Modern Rhetoric in Culture, Arts, and Media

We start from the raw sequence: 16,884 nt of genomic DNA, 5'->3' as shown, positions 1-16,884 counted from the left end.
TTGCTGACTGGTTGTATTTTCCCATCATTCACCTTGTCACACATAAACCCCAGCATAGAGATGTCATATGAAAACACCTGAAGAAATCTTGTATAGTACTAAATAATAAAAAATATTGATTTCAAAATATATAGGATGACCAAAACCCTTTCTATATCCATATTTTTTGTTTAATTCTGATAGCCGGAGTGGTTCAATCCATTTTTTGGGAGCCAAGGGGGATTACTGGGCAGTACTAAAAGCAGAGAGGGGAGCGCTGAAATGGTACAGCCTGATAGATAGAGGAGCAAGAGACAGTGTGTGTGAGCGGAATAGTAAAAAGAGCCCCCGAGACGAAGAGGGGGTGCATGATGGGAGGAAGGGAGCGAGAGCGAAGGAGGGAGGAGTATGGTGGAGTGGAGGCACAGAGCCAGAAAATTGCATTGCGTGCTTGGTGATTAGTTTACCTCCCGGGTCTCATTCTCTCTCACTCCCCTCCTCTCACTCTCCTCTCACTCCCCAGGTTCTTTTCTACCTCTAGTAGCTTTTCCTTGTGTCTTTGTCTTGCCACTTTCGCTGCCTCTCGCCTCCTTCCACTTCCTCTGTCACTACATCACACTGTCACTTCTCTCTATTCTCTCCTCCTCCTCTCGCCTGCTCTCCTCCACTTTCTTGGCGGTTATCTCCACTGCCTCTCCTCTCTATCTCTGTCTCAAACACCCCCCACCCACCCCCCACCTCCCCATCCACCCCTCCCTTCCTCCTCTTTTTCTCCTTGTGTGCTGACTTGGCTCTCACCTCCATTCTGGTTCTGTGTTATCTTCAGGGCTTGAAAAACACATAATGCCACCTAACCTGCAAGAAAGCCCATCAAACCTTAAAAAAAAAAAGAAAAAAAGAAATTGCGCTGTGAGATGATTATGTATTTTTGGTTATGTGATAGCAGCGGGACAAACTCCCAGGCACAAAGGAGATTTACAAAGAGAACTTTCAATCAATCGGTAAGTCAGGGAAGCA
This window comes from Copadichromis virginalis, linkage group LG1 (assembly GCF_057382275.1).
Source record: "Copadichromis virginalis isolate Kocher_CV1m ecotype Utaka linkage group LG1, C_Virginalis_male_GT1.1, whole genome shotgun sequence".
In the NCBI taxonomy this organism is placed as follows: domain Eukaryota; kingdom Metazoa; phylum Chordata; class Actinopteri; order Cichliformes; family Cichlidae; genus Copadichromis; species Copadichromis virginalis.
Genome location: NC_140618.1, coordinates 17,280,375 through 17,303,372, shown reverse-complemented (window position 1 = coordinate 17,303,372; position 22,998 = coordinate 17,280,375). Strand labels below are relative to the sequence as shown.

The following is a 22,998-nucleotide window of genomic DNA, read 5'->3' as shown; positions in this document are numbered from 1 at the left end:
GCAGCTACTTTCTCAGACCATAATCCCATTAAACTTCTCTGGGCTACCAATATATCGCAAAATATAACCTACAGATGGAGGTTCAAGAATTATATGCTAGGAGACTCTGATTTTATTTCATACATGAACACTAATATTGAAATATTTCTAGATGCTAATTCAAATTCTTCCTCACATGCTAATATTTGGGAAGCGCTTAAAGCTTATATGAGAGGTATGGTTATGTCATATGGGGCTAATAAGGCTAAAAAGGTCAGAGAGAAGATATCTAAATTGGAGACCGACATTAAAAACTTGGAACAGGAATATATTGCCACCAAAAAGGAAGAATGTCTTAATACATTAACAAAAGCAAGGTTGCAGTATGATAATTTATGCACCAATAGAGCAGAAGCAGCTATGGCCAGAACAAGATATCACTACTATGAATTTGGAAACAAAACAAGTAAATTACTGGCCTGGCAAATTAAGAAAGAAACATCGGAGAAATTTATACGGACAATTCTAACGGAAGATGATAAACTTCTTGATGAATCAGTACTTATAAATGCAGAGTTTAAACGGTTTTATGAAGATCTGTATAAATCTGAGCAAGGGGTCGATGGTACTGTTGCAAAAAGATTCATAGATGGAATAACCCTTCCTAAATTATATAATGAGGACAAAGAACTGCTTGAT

The goal of this book is to formulate a modern theoretical approach for rhetorical studies in a variety of disciplines in the humanities, media research, and other cultural studies. The discipline of rhetoric originally concerned itself with linguistic forms of communication, and its basic theory was developed with such cases in mind. With respect to this ancient tradition, there are numerous books that provide a historical overview of the field. There is also a wide array of introductory works and research contributions that deal with the practice of political rhetoric. On the other hand, only a few 20th century academics have attempted to theoretically rehabilitate rhetoric (after its decline as an academic discipline in Europe in the 18th and 19th centuries) and to give rhetorical theory a modern, new, and further reaching perspective. Two notable examples have been Kenneth Burke and Brian Vickers. The book begins with the assumption that rhetoric is not merely limited to linguistic action, but rather is present everywhere in the communicative world. Against this background, this work develops a modern theory of rhetoric, and demonstrates in twelve chapters how methodical rhetorical analysis can be done in selected practical fields of application (Literature, Music, Images, and Film).